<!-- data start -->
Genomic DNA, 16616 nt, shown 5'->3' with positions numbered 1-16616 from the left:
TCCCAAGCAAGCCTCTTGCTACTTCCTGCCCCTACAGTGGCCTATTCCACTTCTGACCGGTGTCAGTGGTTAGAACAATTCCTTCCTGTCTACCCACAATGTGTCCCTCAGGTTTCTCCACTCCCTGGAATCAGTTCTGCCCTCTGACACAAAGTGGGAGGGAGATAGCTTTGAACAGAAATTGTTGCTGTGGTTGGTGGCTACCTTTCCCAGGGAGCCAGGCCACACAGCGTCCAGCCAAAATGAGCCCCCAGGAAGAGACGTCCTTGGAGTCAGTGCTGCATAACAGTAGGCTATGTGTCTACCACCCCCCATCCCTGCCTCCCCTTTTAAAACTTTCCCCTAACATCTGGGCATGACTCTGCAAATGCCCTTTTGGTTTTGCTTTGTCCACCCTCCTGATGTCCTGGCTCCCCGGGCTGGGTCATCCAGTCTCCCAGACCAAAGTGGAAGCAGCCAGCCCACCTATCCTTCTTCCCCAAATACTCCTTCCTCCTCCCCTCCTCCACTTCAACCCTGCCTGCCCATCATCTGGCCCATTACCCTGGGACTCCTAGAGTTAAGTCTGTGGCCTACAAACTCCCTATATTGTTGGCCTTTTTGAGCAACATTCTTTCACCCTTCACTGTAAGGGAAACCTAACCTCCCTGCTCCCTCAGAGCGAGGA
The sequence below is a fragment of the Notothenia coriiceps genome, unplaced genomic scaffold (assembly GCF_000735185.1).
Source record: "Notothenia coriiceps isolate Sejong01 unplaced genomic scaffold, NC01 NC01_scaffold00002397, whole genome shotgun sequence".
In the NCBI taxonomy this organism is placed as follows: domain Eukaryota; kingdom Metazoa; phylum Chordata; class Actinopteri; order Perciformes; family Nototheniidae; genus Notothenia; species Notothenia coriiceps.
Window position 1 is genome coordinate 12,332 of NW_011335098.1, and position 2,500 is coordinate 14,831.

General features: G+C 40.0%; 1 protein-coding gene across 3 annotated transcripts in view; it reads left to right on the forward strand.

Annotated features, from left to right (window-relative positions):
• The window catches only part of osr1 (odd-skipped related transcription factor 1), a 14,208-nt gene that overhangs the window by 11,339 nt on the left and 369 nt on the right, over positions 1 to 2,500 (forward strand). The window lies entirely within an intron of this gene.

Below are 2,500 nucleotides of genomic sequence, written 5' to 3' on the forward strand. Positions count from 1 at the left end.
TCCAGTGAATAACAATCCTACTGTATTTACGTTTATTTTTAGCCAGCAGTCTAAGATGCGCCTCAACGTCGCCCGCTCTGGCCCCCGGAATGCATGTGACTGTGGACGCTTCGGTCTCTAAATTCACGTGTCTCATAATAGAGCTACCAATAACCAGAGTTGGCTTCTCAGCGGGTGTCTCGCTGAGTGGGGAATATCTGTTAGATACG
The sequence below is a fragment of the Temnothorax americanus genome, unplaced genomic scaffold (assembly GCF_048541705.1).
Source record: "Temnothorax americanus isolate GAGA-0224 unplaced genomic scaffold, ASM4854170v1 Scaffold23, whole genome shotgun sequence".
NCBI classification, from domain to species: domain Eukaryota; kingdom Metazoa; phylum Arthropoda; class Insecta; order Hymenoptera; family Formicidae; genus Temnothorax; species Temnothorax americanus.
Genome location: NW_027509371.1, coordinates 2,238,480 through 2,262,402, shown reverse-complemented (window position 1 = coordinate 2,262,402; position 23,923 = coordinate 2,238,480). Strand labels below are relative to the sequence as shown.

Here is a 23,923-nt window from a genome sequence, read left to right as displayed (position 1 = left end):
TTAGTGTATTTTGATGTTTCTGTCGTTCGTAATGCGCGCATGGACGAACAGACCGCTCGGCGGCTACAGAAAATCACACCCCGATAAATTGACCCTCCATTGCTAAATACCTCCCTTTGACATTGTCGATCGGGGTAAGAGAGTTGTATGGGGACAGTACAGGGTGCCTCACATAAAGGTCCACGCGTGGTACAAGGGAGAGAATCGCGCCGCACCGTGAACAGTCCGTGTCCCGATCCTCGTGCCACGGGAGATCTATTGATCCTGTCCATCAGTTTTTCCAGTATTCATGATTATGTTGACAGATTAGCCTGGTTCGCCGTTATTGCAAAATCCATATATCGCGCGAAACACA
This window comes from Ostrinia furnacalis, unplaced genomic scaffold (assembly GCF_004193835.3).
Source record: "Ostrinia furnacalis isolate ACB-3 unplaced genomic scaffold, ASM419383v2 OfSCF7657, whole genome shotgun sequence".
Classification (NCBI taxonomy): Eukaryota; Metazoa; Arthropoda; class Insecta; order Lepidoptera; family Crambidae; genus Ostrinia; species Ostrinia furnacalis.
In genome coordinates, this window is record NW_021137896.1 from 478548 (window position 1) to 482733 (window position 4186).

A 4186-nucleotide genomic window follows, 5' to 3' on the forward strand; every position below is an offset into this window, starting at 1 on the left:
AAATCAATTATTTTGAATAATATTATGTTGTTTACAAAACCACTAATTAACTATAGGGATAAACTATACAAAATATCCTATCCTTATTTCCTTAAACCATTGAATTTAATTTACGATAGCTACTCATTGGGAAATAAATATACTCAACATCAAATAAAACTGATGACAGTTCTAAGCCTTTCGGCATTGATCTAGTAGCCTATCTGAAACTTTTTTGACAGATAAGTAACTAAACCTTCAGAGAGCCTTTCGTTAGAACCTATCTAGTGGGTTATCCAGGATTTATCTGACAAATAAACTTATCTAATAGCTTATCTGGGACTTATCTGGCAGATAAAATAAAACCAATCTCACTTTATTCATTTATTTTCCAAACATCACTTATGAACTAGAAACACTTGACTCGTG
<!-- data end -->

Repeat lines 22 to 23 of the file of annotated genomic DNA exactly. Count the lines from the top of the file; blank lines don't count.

A 4186-nucleotide genomic window follows, 5' to 3' on the forward strand; every position below is an offset into this window, starting at 1 on the left:
AAATCAATTATTTTGAATAATATTATGTTGTTTACAAAACCACTAATTAACTATAGGGATAAACTATACAAAATATCCTATCCTTATTTCCTTAAACCATTGAATTTAATTTACGATAGCTACTCATTGGGAAATAAATATACTCAACATCAAATAAAACTGATGACAGTTCTAAGCCTTTCGGCATTGATCTAGTAGCCTATCTGAAACTTTTTTGACAGATAAGTAACTAAACCTTCAGAGAGCCTTTCGTTAGAACCTATCTAGTGGGTTATCCAGGATTTATCTGACAAATAAACTTATCTAATAGCTTATCTGGGACTTATCTGGCAGATAAAATAAAACCAATCTCACTTTATTCATTTATTTTCCAAACATCACTTATGAACTAGAAACACTTGACTCGTG